September 21, 2015
Muscle dysmorphia: One in 10 men in gyms believed to have 'bigorexia'
It’s feared one in 10 men training in UK gyms could have a condition which can lead to depression, steroid abuse and even suicide. Muscle dysmorphia, which is also known as bigorexia, is an anxiety disorder which causes someone to see themselves as small, despite being big and muscular. The condition can affect men and women, but one expert suggested many cases go unreported. It is sometimes described as a kind of “reverse anorexia”. Get information, help and advice on body image.“Muscle dysmorphia is a preoccupation with the idea that one isn’t big enough, isn’t muscular enough,” he explains. “There are thousands upon thousands with it, who are going to be excessively concerned about their appearance, having very poor self-esteem, and also feeling very anxious and very worried. “Sometimes individuals can become very depressed and hopeless and that can even lead to suicide,” he said. Listen to Asian Network Reports at 5pm on Bigorexia: Addicted to Muscle
‘Increasing pressure on men to look muscular’
Rob Willson, chair of the Body Dysmorphic Disorder Foundation, said: “We know about 10% of men in the gym may have muscle dysmorphia.”
Signs of bigorexia may include
- Overexertion at the gym
- Working out compulsively
- Use of anabolic steroids
- Excessively looking at your body in the mirror
- Abuse of supplements and constant drinking of protein shakes
- Irritability and angry outbursts
- Depression and mania
- Panic if you miss your gym session
- Training while injured
- Prioritising working out over family and social life
What can cause bigorexia?Mr Willson said men are increasingly conditioned to think that they need to look a certain way if they want to feel successful, powerful and attractive. “We’re seeing an increased pressure on men to look muscular, create a ‘V’ shape and have a six pack,” he added. The cause of bigorexia is not clear. The NHS states it may be genetic or caused by a chemical imbalance in the brain. Life experiences may also be a factor, with bigorexia possibly more common in people who were bullied or abused as a child.
Adam Trice, 31, from Shipley, West Yorkshire, was an amateur bodybuilder and said he was obsessed with getting bigger. He had muscle dysmorphia and his quest for the “perfect” body meant he was constantly in the gym and using steroids. “I started off at 12 stone, my goal was 15, I got to 15, then it was 17, then it was 19, and you’re always striving for something else, the goalpost is constantly moving,” he said. Adam ended up losing his job, his girlfriend and his home. He said he became so depressed that he tried to take his own life. “I was unhappy; I didn’t have peace in my life. I was not dealing with my problem and I tried to take my own life. I was in a really dark place,” he said. Adam ended up in hospital and had to seek professional help. “I had a lot of therapy, did a lot of work on myself and found out a lot about myself. I learnt to like myself.” Steroid use can be a sign of bigorexia. These drugs can boost muscle growth but there is a long list of side-effects. This includes hair loss, testicle shrinkage and increased risk of heart and liver problems.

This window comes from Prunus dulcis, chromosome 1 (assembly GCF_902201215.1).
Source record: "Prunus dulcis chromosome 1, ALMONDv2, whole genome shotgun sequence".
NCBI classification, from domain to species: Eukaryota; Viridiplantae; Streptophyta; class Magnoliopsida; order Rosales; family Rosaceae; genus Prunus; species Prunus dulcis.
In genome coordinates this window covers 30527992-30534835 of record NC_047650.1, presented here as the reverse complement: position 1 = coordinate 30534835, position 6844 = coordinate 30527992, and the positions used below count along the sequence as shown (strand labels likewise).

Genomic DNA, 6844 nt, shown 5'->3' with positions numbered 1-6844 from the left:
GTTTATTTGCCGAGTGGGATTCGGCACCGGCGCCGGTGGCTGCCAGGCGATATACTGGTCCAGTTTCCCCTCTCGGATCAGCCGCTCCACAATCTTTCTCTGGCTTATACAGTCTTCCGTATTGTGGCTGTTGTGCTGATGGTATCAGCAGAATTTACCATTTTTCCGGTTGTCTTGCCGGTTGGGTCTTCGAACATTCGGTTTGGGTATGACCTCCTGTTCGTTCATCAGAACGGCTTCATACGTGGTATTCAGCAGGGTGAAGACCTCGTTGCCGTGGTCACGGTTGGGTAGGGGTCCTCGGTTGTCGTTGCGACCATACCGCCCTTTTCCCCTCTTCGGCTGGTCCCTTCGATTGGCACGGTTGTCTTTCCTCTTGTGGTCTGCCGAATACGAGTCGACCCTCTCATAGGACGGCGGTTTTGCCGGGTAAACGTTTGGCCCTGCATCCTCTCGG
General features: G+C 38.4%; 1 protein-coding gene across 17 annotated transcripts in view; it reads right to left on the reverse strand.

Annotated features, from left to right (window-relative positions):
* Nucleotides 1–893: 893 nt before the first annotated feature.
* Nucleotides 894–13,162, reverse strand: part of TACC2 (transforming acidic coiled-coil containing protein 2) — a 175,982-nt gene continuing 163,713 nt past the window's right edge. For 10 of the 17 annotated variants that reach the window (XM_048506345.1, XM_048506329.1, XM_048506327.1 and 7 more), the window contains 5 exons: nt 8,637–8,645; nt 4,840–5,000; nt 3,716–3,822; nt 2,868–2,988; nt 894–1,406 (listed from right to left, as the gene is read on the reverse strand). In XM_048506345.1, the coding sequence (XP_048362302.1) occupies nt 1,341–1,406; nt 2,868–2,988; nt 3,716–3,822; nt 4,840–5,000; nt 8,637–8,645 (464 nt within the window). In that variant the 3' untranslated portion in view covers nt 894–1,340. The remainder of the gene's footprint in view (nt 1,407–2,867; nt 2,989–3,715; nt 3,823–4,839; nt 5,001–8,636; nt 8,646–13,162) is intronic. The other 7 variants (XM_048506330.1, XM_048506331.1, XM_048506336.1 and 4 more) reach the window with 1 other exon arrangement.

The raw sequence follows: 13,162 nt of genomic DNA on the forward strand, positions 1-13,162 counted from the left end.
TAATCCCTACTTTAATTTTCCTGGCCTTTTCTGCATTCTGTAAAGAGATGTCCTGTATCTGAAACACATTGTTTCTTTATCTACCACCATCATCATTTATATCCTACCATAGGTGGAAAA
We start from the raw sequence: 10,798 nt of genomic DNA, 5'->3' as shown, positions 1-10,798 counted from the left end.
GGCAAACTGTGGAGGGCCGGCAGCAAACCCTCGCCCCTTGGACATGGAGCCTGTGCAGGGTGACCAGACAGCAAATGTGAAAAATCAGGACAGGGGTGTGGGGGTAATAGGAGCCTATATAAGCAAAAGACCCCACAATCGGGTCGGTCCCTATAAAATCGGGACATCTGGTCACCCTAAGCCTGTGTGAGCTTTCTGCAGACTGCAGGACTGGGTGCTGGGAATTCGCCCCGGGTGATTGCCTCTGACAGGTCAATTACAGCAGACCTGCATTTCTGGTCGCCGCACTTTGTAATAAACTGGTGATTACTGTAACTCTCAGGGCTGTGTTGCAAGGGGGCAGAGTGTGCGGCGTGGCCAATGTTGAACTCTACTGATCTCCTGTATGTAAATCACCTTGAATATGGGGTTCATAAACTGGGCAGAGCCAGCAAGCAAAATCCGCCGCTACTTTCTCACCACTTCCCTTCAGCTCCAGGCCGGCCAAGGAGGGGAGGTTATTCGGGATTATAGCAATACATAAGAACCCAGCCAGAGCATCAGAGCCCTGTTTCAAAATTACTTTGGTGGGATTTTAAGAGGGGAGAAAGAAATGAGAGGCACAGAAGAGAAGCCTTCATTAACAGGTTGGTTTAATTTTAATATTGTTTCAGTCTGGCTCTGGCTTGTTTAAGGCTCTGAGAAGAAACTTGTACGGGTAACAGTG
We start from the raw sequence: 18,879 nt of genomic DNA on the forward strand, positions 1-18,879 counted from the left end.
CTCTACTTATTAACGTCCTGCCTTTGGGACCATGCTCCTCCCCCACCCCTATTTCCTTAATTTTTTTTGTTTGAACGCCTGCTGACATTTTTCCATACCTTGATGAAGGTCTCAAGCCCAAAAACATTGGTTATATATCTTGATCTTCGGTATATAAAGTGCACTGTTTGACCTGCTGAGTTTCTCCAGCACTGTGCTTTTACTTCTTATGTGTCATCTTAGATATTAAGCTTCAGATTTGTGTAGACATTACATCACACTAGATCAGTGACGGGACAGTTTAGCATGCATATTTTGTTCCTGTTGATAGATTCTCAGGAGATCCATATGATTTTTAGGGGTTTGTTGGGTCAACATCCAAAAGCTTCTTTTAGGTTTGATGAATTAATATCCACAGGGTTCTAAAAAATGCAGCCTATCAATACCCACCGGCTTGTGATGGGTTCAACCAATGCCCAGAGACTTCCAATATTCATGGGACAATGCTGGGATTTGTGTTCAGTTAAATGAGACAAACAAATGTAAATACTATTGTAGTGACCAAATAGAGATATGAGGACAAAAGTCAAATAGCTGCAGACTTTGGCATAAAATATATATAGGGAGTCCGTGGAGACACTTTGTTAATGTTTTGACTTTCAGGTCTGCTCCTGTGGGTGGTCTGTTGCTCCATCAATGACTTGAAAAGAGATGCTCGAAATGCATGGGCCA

‘There was no getting through to him’
Oli Loyne was 18 when he started taking steroids to get bigger. His mother, Sarah, said his muscle dysmorphia may have been trigged by insecurities over his height. “It was a lot to do with the fact he was so short,” she said. “He was about 5’2″. He didn’t have the height and he wanted to make up for that by being as wide as he could.” Oli’s excessive training and steroid use led to two heart attacks and a stroke when he was 19. He died after having a third heart attack when he was 20. “There was just no getting through to him. No getting through about what he was doing to his body,” said Sarah. “He was like ‘I need to look like the image in my head. I need to look big.'” http://www.bbc.co.uk/newsbeat/article/34307044/muscle-dysmorphia-one-in-10-men-in-gyms-believed-to-have-bigorexia